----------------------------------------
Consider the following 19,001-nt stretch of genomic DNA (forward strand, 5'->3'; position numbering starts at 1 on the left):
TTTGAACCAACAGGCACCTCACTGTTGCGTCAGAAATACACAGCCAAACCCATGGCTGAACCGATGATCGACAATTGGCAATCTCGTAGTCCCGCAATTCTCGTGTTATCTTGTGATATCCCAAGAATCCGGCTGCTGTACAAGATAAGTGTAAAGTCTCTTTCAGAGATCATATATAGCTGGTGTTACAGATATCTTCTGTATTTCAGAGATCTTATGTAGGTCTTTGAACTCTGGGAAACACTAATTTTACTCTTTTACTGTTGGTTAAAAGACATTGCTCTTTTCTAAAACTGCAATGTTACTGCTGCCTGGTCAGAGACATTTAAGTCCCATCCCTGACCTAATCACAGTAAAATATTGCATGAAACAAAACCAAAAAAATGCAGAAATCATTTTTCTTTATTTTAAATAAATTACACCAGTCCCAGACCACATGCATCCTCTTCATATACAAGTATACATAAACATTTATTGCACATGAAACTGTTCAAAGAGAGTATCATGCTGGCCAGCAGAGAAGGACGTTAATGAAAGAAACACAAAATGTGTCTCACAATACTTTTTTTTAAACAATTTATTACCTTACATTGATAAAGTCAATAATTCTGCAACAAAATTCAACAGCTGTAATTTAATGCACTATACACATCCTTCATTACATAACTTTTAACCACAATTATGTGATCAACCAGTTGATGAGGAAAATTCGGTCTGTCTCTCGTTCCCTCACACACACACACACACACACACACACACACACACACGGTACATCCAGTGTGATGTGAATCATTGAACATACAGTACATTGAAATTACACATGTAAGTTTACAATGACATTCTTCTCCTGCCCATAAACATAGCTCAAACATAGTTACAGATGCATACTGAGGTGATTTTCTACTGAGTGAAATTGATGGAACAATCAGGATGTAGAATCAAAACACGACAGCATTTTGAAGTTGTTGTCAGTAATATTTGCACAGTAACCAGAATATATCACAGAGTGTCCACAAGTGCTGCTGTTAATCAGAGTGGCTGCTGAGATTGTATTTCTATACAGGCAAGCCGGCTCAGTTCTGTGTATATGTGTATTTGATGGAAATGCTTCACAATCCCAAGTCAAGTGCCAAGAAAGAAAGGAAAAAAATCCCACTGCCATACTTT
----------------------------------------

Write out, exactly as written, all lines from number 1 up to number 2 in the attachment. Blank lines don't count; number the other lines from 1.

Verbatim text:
Consider the following 19,001-nt stretch of genomic DNA (forward strand, 5'->3'; position numbering starts at 1 on the left):
TTTGAACCAACAGGCACCTCACTGTTGCGTCAGAAATACACAGCCAAACCCATGGCTGAACCGATGATCGACAATTGGCAATCTCGTAGTCCCGCAATTCTCGTGTTATCTTGTGATATCCCAAGAATCCGGCTGCTGTACAAGATAAGTGTAAAGTCTCTTTCAGAGATCATATATAGCTGGTGTTACAGATATCTTCTGTATTTCAGAGATCTTATGTAGGTCTTTGAACTCTGGGAAACACTAATTTTACTCTTTTACTGTTGGTTAAAAGACATTGCTCTTTTCTAAAACTGCAATGTTACTGCTGCCTGGTCAGAGACATTTAAGTCCCATCCCTGACCTAATCACAGTAAAATATTGCATGAAACAAAACCAAAAAAATGCAGAAATCATTTTTCTTTATTTTAAATAAATTACACCAGTCCCAGACCACATGCATCCTCTTCATATACAAGTATACATAAACATTTATTGCACATGAAACTGTTCAAAGAGAGTATCATGCTGGCCAGCAGAGAAGGACGTTAATGAAAGAAACACAAAATGTGTCTCACAATACTTTTTTTTAAACAATTTATTACCTTACATTGATAAAGTCAATAATTCTGCAACAAAATTCAACAGCTGTAATTTAATGCACTATACACATCCTTCATTACATAACTTTTAACCACAATTATGTGATCAACCAGTTGATGAGGAAAATTCGGTCTGTCTCTCGTTCCCTCACACACACACACACACACACACACACACACACACACGGTACATCCAGTGTGATGTGAATCATTGAACATACAGTACATTGAAATTACACATGTAAGTTTACAATGACATTCTTCTCCTGCCCATAAACATAGCTCAAACATAGTTACAGATGCATACTGAGGTGATTTTCTACTGAGTGAAATTGATGGAACAATCAGGATGTAGAATCAAAACACGACAGCATTTTGAAGTTGTTGTCAGTAATATTTGCACAGTAACCAGAATATATCACAGAGTGTCCACAAGTGCTGCTGTTAATCAGAGTGGCTGCTGAGATTGTATTTCTATACAGGCAAGCCGGCTCAGTTCTGTGTATATGTGTATTTGATGGAAATGCTTCACAATCCCAAGTCAAGTGCCAAGAAAGAAAGGAAAAAAATCCCACTGCCATACTTT